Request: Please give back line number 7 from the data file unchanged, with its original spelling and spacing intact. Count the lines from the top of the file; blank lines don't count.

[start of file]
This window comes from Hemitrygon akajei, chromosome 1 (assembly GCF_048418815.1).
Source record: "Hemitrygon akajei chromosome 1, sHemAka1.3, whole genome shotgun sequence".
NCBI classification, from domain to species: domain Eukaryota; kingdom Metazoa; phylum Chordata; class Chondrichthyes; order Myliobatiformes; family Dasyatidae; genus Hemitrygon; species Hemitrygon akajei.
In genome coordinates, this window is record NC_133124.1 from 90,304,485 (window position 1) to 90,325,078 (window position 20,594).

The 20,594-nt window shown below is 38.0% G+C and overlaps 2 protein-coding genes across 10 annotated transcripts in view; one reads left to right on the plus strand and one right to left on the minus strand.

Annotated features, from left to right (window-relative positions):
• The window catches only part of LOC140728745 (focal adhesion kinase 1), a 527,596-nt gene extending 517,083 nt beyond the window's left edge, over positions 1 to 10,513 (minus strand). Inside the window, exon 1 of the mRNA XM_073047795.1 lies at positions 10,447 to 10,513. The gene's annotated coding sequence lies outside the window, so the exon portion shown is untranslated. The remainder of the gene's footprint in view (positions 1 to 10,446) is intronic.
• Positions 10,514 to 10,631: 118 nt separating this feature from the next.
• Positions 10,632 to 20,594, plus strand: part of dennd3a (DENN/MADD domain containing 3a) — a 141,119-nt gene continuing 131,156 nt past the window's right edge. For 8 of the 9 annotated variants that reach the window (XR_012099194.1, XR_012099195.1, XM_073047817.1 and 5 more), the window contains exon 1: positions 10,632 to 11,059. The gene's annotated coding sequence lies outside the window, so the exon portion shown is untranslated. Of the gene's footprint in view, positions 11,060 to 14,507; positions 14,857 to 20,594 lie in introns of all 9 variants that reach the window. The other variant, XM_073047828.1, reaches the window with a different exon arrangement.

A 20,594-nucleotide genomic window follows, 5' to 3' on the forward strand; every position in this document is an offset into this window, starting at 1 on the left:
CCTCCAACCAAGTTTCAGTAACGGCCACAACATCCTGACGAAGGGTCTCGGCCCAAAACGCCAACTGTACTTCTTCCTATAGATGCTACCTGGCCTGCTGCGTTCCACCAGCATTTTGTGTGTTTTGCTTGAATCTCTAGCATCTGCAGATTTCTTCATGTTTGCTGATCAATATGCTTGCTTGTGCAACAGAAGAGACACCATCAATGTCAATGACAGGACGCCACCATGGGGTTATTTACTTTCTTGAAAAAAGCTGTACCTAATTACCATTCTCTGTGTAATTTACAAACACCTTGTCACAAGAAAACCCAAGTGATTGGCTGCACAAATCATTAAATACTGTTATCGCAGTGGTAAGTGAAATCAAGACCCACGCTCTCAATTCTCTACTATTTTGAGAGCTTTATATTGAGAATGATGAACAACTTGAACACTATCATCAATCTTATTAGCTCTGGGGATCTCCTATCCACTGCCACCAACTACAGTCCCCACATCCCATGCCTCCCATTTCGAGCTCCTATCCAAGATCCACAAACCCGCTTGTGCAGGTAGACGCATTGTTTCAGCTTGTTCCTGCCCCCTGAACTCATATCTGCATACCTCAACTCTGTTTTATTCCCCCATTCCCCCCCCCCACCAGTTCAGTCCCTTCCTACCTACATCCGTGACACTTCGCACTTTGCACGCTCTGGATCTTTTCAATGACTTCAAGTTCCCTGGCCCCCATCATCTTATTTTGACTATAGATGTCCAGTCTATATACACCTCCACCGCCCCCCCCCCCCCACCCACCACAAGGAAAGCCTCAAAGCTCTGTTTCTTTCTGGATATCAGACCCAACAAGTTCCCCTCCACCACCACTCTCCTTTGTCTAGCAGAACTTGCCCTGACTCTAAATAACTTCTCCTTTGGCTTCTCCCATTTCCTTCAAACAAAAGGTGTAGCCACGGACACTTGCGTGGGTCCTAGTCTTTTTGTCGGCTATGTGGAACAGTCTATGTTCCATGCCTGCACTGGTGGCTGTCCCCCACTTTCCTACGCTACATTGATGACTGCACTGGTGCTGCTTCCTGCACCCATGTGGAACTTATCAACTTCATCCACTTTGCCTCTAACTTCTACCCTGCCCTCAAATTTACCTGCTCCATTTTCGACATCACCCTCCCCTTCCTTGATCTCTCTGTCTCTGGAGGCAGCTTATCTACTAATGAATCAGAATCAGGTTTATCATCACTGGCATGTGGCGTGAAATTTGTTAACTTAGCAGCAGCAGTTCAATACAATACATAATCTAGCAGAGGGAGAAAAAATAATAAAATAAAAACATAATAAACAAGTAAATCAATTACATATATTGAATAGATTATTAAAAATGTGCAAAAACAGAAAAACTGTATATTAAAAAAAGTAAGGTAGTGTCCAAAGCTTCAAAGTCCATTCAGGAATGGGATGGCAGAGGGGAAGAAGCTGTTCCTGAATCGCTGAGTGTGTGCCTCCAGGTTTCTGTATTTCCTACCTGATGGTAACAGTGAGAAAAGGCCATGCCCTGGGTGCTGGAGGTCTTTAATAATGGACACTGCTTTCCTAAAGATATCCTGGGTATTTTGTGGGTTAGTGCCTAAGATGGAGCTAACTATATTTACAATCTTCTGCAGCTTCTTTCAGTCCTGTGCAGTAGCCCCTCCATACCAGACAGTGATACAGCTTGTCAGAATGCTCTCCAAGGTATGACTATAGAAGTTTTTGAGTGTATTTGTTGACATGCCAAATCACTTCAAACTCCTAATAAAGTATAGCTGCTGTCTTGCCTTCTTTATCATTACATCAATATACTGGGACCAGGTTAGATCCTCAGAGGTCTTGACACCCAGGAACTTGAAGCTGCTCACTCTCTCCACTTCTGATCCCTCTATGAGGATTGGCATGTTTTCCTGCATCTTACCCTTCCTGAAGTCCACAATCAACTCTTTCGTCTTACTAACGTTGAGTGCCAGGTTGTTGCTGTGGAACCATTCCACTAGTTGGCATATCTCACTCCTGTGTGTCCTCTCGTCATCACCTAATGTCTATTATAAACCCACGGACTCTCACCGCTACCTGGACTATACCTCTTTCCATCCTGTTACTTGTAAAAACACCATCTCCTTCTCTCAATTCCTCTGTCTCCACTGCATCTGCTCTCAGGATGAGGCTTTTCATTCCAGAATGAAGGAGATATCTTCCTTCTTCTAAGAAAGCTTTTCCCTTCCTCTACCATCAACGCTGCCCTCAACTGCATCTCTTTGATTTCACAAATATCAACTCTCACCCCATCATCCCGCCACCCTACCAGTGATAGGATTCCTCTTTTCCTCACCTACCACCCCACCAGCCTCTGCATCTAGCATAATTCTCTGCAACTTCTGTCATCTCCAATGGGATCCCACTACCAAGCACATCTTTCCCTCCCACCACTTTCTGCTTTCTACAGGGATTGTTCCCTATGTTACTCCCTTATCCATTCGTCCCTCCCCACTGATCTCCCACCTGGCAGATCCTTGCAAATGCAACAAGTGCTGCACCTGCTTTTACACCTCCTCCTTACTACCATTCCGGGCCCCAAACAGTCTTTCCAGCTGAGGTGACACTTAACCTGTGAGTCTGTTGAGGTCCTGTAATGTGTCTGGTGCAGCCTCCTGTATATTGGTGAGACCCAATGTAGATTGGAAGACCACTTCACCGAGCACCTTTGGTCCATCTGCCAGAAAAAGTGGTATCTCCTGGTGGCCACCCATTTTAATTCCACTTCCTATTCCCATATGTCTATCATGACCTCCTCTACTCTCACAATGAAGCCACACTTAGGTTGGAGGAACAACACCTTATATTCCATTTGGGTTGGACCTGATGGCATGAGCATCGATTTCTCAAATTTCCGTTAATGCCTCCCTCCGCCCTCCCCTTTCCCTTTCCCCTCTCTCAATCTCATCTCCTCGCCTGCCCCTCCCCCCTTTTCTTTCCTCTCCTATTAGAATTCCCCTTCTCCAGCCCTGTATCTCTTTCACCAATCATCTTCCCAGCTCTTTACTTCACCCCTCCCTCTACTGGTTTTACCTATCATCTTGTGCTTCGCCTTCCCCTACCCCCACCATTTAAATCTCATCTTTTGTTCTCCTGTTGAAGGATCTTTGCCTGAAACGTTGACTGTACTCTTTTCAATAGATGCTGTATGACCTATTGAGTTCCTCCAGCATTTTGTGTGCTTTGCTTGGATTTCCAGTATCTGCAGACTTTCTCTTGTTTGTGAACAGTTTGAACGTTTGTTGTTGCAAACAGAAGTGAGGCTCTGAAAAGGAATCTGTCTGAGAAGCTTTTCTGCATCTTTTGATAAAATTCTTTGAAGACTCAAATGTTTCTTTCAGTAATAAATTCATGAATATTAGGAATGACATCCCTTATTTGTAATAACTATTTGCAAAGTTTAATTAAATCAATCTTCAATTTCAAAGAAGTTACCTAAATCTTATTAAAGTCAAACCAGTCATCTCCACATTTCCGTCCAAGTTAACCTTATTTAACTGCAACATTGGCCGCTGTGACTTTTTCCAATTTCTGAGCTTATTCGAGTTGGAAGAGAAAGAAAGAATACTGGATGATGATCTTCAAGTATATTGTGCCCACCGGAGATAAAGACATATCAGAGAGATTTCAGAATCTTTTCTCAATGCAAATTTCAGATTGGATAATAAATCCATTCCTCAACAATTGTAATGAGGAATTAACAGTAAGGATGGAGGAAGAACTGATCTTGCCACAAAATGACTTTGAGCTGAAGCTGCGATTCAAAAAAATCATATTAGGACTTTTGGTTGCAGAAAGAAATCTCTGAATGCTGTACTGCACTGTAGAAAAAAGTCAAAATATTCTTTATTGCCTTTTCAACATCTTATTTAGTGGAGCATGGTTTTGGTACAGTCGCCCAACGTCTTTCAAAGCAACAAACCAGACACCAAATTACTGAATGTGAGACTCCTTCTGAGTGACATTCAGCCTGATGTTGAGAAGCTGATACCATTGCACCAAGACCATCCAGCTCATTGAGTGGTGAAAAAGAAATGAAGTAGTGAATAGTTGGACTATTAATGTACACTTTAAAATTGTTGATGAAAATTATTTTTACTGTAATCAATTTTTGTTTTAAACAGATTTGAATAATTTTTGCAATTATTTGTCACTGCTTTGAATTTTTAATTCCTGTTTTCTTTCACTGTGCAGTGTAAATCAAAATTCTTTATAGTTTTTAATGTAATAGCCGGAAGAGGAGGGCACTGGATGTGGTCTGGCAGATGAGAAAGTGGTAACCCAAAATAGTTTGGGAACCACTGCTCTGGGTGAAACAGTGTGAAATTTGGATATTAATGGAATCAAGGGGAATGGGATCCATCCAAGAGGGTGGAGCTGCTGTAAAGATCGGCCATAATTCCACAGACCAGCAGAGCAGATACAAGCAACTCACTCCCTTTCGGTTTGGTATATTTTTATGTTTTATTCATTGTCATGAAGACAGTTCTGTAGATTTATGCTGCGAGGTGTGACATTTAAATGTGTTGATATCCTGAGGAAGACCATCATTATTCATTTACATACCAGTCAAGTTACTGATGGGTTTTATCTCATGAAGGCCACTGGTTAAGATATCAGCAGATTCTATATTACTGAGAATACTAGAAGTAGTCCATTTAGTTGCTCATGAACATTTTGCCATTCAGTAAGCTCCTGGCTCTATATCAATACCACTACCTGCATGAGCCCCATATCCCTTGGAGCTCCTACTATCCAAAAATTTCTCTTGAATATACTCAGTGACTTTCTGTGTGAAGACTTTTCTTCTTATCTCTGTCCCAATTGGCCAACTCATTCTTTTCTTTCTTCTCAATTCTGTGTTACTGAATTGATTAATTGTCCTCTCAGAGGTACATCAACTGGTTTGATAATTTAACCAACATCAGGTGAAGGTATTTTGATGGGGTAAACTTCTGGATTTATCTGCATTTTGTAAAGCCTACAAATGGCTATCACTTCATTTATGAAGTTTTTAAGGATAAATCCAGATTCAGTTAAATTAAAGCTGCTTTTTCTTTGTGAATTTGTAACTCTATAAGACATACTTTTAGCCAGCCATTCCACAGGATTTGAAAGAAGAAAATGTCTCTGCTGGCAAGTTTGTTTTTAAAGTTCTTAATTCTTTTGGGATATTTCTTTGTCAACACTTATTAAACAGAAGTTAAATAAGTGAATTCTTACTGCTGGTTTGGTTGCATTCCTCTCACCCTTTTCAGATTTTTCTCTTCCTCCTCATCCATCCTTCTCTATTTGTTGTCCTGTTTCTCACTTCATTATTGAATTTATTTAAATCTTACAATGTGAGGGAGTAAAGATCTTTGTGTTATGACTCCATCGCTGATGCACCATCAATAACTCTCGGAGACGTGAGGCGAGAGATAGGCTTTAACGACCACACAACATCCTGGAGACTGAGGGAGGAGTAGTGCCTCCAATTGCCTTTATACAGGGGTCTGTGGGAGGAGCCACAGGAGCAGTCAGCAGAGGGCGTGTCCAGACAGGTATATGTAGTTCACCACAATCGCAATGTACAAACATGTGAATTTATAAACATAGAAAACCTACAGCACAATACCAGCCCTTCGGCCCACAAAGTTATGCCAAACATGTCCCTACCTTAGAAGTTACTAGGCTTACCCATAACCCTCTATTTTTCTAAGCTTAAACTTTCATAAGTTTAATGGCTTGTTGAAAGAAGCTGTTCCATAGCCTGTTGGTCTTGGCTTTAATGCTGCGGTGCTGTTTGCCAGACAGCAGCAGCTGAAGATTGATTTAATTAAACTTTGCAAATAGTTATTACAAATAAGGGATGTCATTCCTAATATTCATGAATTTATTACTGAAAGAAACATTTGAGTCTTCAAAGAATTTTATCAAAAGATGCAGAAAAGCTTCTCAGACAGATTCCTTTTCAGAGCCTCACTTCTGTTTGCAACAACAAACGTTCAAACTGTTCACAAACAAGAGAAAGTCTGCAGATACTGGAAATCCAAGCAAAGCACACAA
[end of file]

• The window catches only part of LOC140728745 (focal adhesion kinase 1), a 527,596-nt gene extending 517,083 nt beyond the window's left edge, over positions 1 to 10,513 (minus strand). Inside the window, exon 1 of the mRNA XM_073047795.1 lies at positions 10,447 to 10,513. The gene's annotated coding sequence lies outside the window, so the exon portion shown is untranslated. The remainder of the gene's footprint in view (positions 1 to 10,446) is intronic.